Up until the late 1960s the most prominent features of centre-city New Plymouth were four large religious buildings. Since then they have been upstaged to some extent by temples of mammon in the shape of high-rise concrete office blocks and business houses. Each church is built on its own section of highly valuable land which many a commercial concern probably covets, lamenting the waste of good potential profit because they stand 'idle' and for the most part empty during business hours. But each church has a character which is lacking in many of its new neighbours, and each building-and the denomination it represents has a fascinating history, almost as old as the city surrounding it. For more than 100 years the churches were sacrosanct, a solace and a refuge for distressed souls, respected universally, and doors were never closed. With the march of 'progress' and materialism, and its accom- paniment of a depreciation of moral values, this, sadly, is no longer the case. But for the majority of citizens they are still houses of God. The main regard of the founding companies in England was the provision of land and the ability to live on it; and little official thought was apparently given to the spiritual needs of those who sailed from the West of England in the first ships (although the New Zealand Company favoured the Anglican Church with a grant). Perhaps they relied on the fact that Christian missions had already been established in various parts of New Zealand and would follow the lead of Samuel Marsden, who had preached the first sermon on Christmas Day, 1814, at his mission in the Bay of Islands, and that the spiritual needs of the country's settlers could be safely left to the missionaries. This, in fact, was the case. Although there was no clergyman aboard the William Bryan the first ship, which arrived at Ngamotu in 1841, there was among its company at least one able to fill the ecclesiastical void. He was the ship's surgeon, Henry Weekes. In his journal, written while still at seal he records: 'Read the morning prayers and a sermon. An ensign was thrown over the capstan which served as a desk. My assistant acts as clerk, having a good nasal twang. The passengers and many of the sailors attend in a very orderly manner.' And later: 'Performed divine service. An event happened today which I fear destroyed any little impression which my sermon may have left. Mr King entered the W.C. on the deck a few minutes before the commencement of the service and, as it had begun before he made his exit, rather than disturb the congregation, he remained in his "pew" during the whole service. But no sooner was it over than he thrust out his head (having on a peculiar plaid cap of the pancake cut) and created no little sensation truly.'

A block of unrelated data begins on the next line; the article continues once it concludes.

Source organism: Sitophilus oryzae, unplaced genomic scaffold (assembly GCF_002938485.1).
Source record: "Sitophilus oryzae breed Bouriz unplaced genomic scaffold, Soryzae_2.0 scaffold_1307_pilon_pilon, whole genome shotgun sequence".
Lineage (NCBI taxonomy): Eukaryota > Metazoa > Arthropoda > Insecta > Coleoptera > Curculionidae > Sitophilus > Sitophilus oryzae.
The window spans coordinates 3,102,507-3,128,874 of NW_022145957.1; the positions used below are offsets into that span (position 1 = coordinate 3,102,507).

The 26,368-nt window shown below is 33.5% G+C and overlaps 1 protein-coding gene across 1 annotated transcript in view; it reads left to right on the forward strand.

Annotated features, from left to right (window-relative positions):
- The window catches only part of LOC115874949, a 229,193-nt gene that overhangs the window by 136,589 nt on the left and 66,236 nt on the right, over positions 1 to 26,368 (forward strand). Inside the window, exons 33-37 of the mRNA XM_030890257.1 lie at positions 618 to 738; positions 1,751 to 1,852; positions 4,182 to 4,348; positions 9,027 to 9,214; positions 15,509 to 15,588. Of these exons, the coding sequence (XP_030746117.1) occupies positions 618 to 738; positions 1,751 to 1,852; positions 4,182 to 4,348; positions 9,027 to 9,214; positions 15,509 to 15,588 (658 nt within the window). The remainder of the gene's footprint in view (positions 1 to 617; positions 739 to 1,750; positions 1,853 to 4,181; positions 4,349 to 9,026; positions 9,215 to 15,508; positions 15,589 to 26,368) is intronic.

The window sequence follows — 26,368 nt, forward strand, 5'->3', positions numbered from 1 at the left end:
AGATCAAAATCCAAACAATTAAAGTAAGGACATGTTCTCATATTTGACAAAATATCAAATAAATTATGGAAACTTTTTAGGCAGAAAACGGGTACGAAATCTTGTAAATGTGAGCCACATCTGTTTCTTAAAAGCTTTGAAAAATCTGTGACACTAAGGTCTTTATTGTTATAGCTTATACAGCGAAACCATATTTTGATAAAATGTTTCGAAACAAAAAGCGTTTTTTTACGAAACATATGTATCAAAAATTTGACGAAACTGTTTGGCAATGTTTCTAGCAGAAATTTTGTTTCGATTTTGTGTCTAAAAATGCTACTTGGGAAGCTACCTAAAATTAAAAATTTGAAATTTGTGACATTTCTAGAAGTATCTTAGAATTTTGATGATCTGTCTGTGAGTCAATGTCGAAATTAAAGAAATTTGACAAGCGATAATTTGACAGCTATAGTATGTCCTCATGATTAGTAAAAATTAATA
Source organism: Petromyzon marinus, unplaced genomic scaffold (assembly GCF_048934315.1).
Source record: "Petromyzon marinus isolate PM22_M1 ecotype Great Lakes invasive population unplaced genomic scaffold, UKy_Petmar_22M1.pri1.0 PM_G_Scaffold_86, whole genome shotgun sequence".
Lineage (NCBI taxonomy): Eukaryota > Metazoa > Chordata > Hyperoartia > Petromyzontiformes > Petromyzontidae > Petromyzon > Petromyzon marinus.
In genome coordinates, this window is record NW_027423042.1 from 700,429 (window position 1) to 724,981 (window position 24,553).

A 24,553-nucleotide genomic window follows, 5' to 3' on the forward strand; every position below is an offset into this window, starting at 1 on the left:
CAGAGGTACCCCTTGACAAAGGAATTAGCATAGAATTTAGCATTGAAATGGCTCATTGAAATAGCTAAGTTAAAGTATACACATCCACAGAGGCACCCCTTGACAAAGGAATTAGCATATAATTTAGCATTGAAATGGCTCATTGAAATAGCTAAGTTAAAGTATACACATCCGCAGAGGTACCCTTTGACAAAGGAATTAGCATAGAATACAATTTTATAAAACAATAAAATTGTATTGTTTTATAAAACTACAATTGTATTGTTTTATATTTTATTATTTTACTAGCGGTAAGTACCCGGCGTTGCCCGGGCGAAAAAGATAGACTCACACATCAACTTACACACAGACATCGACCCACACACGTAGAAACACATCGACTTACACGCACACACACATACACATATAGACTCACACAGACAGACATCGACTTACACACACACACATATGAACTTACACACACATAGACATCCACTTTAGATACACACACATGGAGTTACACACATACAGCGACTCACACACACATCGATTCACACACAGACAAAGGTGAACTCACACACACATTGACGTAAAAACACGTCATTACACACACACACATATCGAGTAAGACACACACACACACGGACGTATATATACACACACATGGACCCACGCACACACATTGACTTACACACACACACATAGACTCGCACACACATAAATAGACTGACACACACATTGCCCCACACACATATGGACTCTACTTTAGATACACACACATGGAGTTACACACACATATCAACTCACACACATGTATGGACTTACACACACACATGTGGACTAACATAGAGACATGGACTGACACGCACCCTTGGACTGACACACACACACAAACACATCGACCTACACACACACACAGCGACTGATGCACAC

There to meet the settlers at Ngamotu was the Methodist minister, Charles Creed, who had already established a mission station near the foot of the present Bayly Road, and who had, on March 21, conducted the first divine service in Taranaki attended by Europeans (among them the members of Carrington's survey party). Creed was a remarkable man. Although he only stayed at Ngamotu for three years, and his 'parish' extended from Cook Strait to the Waikato, his mission was mainly with the Maoris. He had spent two years at Hokianga and Kaipara before sailing in the Triton, with the Rev. John Whiteley, the president of the Auckland Methodist Mission, intending to land at Patea. The weather was atrocious, so the Triton proceeded to Ngamotu a week after leaving Hokianga, 'and amidst great rejoicing of a crowd of Maoris the Creeds and their belongings were landed on January 14, 1841, the first European missionary in the Taranaki district'. Mrs Creed was the first European woman to come to Taranaki. The Creeds began work on 40 ha of land bought by Whiteley on January 13, 1840, after negotiations by Edward Meurant. This was the first recorded land sale in Taranaki, and the original deed is now held by the Taranaki Museum. The deed remained in possession of the Creeds until the publication of Benjamin Wells' History of Taranaki in 1878, when 'as a result of correspondence in the Taranaki Herald, Mr Creed forwarded it to the Grey Institute trustees. When the Hon. Oliver Samuel was investigating the title to the land in 1903, the deed was in his possession. There is here a strong point in favour of the trustees in their claim to unrestricted title to the land. When Commissioner Spain investigated this claim at New Plymouth in May, 1844, he was satisfied with its validity and did not ask for possession of the deed to include in his official papers. Had he done so it would no longer be in existence-all of Spain's papers are said to have been lost in the wreck of the White Swan on the Wairarapa coast in 1862. No lives were lost, but many valuable records went down with the ship. Providence in this case looked after the interests of the mission and church in the preservation of this valuable historic document.' Creed's mission in Taranaki was fraught with difficulties: even at that early stage of development there was much Maori dissatisfaction over land deals. The Rev. James Wallis, making a tour of inspection of mission stations, found the Creeds 'living in a small native-built house without either floor or fireplace, and in many other respects uncomfort- able, but they were happy in their work and seemed to lose sight of their many privations in their endeavours to improve the conditions of the natives among whom they live.